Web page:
Even if defendants' view of the circumstances were assumed to be correct, the result sought, a new trial, would be unwarranted. Accordingly, the motions to reopen the due process hearings for the purpose of inquiring further into the knowledge of the FBI agents about gifts from Errichetti to Weinberg are denied.


 Defendant Williams asserts that the court never ruled on that aspect of his pretrial motion that sought to suppress the Weinberg tapes on the ground of their inherent unreliability. Alternatively, Williams argues that new evidence from Mrs. Weinberg adds to the picture of unreliability in a way that requires retrospective rejection of the Weinberg tapes. To the extent that defendant Williams did not assert or make clear his position prior to the court's ruling at trial that the tapes were admissible, the objection is waived. FRCrP 12(f). Viewed in the light of the new evidence supplied by Mrs. Weinberg's affidavit and transcripted conversations with Badhwar, the renewed motion to suppress is denied.

 The new evidence, if assumed to be true, would merely confirm what had already been apparent, namely, that Weinberg made tape recordings of his many telephone conversations with various people subject to the Abscam investigation; that many, if not most of the recordings were made in the absence of any direct FBI supervision; that he collected the tapes and periodically turned groups of them over to the FBI for processing; that some of the tapes began in mid-conversation; and that some of them were not complete.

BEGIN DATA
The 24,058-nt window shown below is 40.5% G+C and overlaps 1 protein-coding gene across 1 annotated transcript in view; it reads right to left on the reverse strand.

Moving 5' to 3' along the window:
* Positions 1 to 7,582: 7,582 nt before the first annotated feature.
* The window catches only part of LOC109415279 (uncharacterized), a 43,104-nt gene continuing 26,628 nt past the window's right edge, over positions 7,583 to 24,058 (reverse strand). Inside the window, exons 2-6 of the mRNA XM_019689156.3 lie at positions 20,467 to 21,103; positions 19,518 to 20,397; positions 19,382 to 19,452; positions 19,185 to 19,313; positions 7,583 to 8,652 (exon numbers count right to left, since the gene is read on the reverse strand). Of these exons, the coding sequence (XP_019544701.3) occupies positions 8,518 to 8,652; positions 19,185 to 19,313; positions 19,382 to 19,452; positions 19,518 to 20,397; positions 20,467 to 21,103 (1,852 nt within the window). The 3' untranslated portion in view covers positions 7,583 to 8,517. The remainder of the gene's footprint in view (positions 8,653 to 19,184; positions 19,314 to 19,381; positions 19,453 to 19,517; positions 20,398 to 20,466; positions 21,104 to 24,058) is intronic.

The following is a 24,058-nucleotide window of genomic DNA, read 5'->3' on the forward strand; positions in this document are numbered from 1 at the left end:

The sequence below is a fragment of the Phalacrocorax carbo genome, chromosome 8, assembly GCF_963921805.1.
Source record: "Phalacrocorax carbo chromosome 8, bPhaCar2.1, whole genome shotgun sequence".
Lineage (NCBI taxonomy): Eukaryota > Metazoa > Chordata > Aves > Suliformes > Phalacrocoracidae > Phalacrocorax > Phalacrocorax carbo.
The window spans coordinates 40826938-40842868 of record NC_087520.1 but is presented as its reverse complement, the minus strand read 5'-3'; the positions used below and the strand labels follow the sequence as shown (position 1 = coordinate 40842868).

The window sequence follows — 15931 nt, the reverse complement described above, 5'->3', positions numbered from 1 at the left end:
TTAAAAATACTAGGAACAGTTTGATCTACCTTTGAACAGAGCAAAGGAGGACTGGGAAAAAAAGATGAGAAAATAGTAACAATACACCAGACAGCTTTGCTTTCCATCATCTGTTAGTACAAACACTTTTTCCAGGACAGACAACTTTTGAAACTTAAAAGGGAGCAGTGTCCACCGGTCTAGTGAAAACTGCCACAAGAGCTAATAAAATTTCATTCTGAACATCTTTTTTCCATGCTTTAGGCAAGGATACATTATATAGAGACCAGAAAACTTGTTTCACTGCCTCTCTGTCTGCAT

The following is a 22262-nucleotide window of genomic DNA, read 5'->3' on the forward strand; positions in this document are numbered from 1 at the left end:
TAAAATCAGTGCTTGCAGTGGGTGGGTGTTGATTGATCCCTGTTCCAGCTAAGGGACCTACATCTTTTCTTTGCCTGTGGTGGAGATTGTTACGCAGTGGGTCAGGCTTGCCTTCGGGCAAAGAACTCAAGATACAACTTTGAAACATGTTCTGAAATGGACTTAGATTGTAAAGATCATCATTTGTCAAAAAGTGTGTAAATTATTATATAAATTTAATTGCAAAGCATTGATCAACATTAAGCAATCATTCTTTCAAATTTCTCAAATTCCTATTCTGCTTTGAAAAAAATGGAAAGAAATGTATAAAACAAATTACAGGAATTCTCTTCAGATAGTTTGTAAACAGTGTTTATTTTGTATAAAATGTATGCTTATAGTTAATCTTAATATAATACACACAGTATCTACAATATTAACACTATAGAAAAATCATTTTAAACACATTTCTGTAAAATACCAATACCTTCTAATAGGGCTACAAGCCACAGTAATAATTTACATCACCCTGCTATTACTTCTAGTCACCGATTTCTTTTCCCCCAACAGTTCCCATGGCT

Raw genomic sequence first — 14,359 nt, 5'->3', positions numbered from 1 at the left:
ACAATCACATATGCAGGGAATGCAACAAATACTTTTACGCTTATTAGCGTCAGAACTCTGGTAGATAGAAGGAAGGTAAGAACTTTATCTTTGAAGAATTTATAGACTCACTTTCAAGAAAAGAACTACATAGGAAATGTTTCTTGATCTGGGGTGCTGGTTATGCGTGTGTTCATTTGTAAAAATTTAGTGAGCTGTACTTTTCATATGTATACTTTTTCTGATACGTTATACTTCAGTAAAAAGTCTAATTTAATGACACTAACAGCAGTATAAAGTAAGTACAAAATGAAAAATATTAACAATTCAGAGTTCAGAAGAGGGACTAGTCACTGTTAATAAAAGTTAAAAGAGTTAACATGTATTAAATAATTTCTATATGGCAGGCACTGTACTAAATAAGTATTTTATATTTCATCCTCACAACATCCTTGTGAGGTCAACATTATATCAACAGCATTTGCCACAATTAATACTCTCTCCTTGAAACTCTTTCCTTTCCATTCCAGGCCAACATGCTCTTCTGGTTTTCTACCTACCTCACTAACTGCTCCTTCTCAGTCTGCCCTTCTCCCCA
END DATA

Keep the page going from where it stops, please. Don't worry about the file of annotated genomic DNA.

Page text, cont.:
Weinberg was cross-examined extensively about omissions, gaps, and possible tampering with the tapes. The particular new evidence from Mrs. Weinberg relates to a group of 44 tapes which she claims were picked-up by FBI agent Gunnar Askeland. Even by her own version, the agents did get the tapes into their custody despite some initial confusion as to their whereabouts. The added information, if assumed to be true, and even if present in advance of trial, would not have supplied a basis for suppressing those Weinberg tapes that were used at trial. Accordingly, defendant Williams' motion to suppress the tapes is denied.


 Defendants' motions for new trials are denied; their motions to reopen the due process hearings are denied; and defendant Williams' motion to suppress the Weinberg tapes is denied. *fn4"